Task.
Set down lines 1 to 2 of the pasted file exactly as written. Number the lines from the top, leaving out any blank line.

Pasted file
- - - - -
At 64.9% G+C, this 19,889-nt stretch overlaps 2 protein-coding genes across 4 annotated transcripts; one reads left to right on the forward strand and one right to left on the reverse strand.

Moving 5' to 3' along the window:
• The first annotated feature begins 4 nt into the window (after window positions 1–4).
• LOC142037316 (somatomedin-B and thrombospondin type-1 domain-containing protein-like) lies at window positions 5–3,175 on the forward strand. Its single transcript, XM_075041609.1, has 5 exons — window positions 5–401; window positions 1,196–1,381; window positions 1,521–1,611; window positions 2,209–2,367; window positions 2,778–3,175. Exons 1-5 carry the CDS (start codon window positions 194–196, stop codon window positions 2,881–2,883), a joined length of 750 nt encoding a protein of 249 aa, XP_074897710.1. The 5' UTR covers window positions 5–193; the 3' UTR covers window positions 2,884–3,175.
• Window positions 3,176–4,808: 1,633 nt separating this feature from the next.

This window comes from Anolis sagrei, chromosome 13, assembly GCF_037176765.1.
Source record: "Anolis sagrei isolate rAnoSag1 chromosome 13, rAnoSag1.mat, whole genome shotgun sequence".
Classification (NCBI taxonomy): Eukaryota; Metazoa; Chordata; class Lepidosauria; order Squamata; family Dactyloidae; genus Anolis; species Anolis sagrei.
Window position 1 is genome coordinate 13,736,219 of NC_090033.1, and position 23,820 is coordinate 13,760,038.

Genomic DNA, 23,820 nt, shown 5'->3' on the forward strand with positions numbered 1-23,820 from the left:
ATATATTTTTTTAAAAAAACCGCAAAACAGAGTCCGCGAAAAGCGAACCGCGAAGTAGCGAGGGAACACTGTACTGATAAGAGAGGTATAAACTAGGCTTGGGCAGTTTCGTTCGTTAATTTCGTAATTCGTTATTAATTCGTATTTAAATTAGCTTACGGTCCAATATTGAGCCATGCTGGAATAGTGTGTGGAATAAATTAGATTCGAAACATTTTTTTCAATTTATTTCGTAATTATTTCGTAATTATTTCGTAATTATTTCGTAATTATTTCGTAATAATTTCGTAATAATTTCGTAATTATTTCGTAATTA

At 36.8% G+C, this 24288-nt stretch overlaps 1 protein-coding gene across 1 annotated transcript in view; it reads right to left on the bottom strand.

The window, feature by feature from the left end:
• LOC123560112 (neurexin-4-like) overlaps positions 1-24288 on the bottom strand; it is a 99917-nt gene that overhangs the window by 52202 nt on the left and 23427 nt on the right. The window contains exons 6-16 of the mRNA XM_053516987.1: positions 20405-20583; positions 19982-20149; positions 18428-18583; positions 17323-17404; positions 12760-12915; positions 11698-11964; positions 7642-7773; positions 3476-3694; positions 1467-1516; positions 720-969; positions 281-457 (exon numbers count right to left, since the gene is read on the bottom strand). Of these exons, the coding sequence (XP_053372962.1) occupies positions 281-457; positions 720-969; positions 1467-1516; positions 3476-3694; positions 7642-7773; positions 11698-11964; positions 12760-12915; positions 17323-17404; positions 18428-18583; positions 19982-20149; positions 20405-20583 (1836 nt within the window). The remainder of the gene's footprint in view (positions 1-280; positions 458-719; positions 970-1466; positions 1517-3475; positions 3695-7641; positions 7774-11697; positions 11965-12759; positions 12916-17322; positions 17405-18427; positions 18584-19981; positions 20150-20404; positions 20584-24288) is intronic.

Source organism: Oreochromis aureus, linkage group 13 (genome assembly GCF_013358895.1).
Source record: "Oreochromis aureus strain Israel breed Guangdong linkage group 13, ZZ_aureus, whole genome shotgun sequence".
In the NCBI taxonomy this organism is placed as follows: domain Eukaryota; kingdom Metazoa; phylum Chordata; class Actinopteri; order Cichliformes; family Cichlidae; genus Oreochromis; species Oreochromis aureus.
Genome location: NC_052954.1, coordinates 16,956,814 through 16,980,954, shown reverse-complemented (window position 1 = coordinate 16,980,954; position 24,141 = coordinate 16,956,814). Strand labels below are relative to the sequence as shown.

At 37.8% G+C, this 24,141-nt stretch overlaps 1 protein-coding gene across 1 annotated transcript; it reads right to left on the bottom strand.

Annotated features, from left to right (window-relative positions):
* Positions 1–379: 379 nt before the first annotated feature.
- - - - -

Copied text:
At 64.9% G+C, this 19,889-nt stretch overlaps 2 protein-coding genes across 4 annotated transcripts; one reads left to right on the forward strand and one right to left on the reverse strand.

Moving 5' to 3' along the window: